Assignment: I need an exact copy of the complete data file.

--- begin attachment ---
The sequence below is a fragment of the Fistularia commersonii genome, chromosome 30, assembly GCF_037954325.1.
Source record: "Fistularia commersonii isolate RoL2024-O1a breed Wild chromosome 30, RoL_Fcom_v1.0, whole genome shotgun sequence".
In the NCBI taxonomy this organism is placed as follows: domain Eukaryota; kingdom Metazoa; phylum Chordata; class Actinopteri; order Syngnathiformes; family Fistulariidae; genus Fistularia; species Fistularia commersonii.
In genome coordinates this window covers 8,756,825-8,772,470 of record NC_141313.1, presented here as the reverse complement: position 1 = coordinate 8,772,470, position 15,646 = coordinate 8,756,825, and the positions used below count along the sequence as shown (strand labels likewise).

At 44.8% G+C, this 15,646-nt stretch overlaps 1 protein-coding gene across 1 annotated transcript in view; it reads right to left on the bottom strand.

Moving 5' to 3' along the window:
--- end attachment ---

The sequence below is a fragment of the Fistularia commersonii genome, chromosome 30, assembly GCF_037954325.1.
Source record: "Fistularia commersonii isolate RoL2024-O1a breed Wild chromosome 30, RoL_Fcom_v1.0, whole genome shotgun sequence".
In the NCBI taxonomy this organism is placed as follows: domain Eukaryota; kingdom Metazoa; phylum Chordata; class Actinopteri; order Syngnathiformes; family Fistulariidae; genus Fistularia; species Fistularia commersonii.
In genome coordinates this window covers 8,756,825-8,772,470 of record NC_141313.1, presented here as the reverse complement: position 1 = coordinate 8,772,470, position 15,646 = coordinate 8,756,825, and the positions used below count along the sequence as shown (strand labels likewise).

At 44.8% G+C, this 15,646-nt stretch overlaps 1 protein-coding gene across 1 annotated transcript in view; it reads right to left on the bottom strand.

Moving 5' to 3' along the window: